In recent years, the designation of lone atrial fibrillation (AF) has been expressed in various ways and is thought to be a different or benign type of AF.14 Lone AF generally applies to young individuals (below 60 years of age) without clinical or echocardiographic evidence of cardiopulmonary disease.4 Currently, there is no uniform definition in use because intensive research has shown many conditions that may trigger AF. It is common that patients with lone AF have a better prognosis with respect to mortality and thromboembolism. However, as the disease progresses and the potential development of cardiac comorbidities rises, patients can move out of the so-called lone AF category over time and the risks of thromboembolism and mortality increase.5

Atrial remodeling is a well-described phenomenon in AF. Tachycardia-induced electrical remodeling reduces atrial refractoriness and conduction in the left atrium (LA).6 Over time this results in alterations of the structural components of the LA, creating a favorable substrate for sustaining AF.79 Although structural remodeling has been shown to induce an arrhythmogenic substrate, recent evidence indicates patients remote from the arrhythmia also have physiologically abnormal atria, signifying the importance of diseased atria on arrhythmia initiation and maintenance.10 However, noninvasive assessment of the underlying substrate in patients with lone AF is lacking.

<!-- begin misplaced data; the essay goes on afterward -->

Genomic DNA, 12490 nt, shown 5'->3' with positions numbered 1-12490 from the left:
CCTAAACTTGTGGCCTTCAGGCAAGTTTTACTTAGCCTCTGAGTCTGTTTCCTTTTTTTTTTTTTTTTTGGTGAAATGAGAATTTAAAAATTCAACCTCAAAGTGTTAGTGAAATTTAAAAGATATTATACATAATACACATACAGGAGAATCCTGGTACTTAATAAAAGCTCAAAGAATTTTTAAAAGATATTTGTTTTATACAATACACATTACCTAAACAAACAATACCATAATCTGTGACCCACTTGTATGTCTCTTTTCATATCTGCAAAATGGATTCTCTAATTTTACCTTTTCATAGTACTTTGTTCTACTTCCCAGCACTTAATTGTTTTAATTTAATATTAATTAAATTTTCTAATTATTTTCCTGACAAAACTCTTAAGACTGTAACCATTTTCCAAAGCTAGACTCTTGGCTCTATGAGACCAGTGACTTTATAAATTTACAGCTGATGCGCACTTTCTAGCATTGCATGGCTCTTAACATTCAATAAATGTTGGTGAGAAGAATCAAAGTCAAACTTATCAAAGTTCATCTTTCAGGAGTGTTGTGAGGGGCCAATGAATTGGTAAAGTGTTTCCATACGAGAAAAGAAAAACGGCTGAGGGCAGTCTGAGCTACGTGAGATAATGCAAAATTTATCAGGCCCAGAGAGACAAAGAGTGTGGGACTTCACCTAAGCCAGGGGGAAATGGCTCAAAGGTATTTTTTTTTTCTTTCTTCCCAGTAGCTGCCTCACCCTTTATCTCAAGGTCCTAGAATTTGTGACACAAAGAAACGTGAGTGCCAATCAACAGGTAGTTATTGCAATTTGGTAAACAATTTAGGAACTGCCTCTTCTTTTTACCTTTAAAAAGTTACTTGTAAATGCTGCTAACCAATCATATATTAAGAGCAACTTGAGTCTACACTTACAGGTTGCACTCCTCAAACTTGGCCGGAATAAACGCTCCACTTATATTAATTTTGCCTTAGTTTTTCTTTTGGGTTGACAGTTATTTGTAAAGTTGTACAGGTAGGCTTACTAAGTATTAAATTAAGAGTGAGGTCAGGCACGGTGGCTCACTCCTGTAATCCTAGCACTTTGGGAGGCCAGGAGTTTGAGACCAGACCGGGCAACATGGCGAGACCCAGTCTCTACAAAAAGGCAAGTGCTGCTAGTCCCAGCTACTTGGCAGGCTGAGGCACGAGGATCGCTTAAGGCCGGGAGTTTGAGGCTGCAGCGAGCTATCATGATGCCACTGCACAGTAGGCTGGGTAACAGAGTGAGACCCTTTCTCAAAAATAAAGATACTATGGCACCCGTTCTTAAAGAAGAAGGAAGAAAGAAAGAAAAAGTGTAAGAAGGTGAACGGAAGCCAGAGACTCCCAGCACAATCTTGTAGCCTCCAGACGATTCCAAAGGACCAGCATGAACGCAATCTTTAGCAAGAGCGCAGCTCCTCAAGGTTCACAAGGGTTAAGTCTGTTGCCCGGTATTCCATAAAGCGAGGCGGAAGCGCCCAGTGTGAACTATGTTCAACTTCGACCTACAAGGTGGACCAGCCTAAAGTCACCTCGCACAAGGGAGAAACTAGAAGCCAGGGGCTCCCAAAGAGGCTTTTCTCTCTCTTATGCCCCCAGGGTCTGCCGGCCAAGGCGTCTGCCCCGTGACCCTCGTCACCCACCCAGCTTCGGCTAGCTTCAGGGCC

Delayed-enhancement magnetic resonance imaging (DE-MRI) is an established method of characterizing cardiac tissue in a variety of disease processes.1113 Recently, DE-MRI has emerged as an effective method to noninvasively assess and quantify the extent of LA structural remodeling (SRM). The extent of LA fibrosis assessed by high-resolution DE-MRI has been introduced as an independent predictor of radiofrequency (RF) ablation failure.14 These findings imply that patients with less atrial remodeling might have a better benefit from therapeutic intervention. Although patients with AF often have acceptable overall outcomes after ablation, there remains a significant portion of this cohort who experience AF recurrence. Therefore, in our study we examine the LA SRM with DE-MRI in patients with lone AF and compare them with non–lone AF patients to better understand the underlying substrate in these patients. Moreover, we examine how lone AF and non–lone AF patients with varying degrees of fibrosis respond to RF ablation.